Of course there are the standard manic situations that all BPs and their loved ones need to watch for, lack of sleep...not needing sleep after being up for 12+ hrs and still having tons of energy. Other giveaways are: talking excessively or very fast without letting anyone get a word in edge wise, spending excessive amounts of money, writing bad checks, over charging on your charge card when you can't afford it, and being sexually promiscuous...all of which are dead giveaways to any doctor and should be giveaways to the PB and their family. I hope that helps.

serafena
Veteran Member


Date Joined May 2007
Total Posts : 3715
   Posted 6/19/2007 12:25 PM (GMT -7)   
2Hawaii,

You say your husband hasn't been diagnosed with BP but you have? Has he ever seen a doctor? Would he ever? Are you on meds for your condition?

I ask because you seem especially concerned about physical violence which is not necessarily a characteristic of mania. (I, for one, am only ever a danger to myself. ;-) ) You say your husband doesn't have the "highs" of mania. Is it possible that he has some other condition which would explain his behavior? Severe depression? Wouldn't he consider treatment?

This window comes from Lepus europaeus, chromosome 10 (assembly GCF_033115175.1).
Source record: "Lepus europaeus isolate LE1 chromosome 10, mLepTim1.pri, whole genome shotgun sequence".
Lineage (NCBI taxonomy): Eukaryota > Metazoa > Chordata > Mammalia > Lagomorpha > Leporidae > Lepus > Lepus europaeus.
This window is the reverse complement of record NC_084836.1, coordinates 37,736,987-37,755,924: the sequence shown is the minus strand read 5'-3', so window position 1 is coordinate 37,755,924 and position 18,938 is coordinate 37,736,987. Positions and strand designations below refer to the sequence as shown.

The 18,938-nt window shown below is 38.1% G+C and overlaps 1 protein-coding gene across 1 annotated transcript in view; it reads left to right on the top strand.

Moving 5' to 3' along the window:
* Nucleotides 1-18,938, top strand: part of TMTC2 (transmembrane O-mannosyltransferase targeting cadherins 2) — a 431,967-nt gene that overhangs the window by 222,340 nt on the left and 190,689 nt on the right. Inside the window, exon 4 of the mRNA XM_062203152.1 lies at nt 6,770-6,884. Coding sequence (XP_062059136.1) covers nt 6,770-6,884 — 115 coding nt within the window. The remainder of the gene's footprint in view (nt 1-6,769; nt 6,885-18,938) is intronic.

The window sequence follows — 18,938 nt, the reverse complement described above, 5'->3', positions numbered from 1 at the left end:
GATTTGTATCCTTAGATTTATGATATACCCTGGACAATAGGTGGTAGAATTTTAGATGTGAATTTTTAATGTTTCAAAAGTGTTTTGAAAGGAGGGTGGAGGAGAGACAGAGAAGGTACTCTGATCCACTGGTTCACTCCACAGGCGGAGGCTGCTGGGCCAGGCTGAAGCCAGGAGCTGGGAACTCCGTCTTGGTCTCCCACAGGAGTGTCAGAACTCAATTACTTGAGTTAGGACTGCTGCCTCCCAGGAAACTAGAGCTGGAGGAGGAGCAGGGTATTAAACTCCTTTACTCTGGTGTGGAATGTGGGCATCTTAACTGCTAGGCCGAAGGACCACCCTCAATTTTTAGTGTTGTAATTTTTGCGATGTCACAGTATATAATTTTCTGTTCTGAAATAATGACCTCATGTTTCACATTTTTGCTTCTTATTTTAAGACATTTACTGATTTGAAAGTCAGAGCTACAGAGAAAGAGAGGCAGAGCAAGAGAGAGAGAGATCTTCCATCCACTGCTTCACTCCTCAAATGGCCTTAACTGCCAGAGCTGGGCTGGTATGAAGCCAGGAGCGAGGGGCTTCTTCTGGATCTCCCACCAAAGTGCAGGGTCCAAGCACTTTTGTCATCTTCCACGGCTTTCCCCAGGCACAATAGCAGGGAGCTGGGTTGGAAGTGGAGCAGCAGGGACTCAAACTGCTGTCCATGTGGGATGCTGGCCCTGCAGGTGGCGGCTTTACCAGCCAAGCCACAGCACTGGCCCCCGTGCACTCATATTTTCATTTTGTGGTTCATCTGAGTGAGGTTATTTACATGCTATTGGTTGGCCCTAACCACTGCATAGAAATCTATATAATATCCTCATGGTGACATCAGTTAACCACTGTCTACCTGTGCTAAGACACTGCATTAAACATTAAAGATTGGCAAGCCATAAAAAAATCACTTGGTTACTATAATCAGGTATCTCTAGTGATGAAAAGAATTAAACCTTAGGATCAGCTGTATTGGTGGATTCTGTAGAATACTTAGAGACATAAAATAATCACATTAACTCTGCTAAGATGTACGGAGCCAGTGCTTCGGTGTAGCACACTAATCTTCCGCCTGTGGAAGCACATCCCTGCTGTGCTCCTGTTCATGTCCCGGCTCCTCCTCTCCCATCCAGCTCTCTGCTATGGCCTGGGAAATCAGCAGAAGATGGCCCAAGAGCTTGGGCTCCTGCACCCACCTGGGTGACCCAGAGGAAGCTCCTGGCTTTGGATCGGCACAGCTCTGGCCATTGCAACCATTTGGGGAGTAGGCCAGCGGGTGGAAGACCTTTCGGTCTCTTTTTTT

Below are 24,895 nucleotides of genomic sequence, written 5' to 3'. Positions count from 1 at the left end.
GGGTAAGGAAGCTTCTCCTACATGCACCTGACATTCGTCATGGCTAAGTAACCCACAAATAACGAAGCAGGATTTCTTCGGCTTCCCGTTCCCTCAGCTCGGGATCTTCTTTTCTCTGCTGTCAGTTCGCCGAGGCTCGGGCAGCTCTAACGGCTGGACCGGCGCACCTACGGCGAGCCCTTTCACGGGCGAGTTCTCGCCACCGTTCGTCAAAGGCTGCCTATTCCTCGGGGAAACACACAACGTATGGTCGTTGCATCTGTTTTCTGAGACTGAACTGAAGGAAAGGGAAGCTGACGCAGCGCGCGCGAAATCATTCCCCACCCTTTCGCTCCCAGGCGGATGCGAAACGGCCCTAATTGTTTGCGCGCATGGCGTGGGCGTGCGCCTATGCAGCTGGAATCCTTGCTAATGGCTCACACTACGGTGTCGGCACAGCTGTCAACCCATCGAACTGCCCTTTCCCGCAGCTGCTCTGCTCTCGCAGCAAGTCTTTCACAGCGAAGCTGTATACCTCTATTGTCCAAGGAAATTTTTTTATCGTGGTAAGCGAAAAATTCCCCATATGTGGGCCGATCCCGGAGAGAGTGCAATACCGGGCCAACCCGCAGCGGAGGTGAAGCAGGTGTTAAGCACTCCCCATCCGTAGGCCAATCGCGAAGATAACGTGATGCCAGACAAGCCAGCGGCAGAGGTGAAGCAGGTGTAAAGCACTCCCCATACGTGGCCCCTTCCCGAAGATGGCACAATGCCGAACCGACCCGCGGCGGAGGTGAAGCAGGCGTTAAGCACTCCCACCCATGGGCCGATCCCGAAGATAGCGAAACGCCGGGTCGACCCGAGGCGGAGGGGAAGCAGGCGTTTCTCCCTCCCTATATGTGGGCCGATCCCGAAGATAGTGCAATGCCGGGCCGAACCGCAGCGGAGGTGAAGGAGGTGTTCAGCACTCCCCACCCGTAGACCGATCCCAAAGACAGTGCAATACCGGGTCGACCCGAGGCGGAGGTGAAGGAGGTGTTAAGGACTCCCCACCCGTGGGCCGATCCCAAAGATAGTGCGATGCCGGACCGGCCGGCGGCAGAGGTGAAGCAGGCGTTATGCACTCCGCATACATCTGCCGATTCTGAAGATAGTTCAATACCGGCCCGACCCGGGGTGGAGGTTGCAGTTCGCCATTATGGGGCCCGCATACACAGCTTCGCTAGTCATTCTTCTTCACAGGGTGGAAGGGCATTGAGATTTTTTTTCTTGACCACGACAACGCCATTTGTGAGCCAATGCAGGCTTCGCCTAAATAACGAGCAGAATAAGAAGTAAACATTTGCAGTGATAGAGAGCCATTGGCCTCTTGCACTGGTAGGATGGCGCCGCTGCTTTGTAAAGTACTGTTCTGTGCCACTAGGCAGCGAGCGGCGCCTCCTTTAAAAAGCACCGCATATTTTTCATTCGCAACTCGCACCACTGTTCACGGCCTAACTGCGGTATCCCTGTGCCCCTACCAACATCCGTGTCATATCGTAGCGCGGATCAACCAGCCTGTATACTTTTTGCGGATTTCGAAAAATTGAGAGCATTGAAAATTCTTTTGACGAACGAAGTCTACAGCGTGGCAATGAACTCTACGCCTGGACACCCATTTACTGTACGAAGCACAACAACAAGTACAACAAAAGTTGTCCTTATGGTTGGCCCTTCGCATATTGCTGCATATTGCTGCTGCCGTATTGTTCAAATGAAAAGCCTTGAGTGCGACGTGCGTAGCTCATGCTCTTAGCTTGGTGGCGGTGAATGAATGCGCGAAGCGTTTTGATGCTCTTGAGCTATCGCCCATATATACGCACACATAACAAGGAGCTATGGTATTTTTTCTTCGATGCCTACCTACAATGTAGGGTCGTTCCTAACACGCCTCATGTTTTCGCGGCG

serafena

2Hawaii
Regular Member


Date Joined May 2007
Total Posts : 82
   Posted 6/19/2007 1:05 PM (GMT -7)   
serafena, hi, yes, I was on of the 1st people diagnosed with BP back in the 60s. I've had this for over 50 years and I've studied many years in this area. Yes, my husband has been seen by various Dr.s and they felt my accretion of his behavior was correct and they put him on the same meds as I am on, although he has refused to take them, as he feels they do nothing for him. Personally I do see a difference in him, sadly he doesn't. Yes, aggression and violence can definitely be an aspect of BP mania, just as being too promiscuous and shopping too much can be. For my meds, I have been on many different types thru the years and what has worked best for me is Wellbutrin and a specific combination of vitamins, herbs, certain foods and specific life style, a schedule, calm surrounding, keeping stress to a minimum, daily exercise, and a few other things. They all work together, no one thing works by it's self for me or for anyone I've known.  Avoiding eating food triggers, like candy and caffeine, staying up all night, living a fast emotional roller coaster life style, etc. and working at keeping positive thoughts, really helps both of us lead a more normal life style. Those are the things that work for myself and for my husband, but what works for you may vary as I'd had a number of years to work out what works for myself.

serafena
Veteran Member


Date Joined May 2007
Total Posts : 3715
   Posted 6/19/2007 1:18 PM (GMT -7)   
Absolutely. You're absolutely right. We've all just got to find what works, right? Congrats on living with it for so long. What a ride!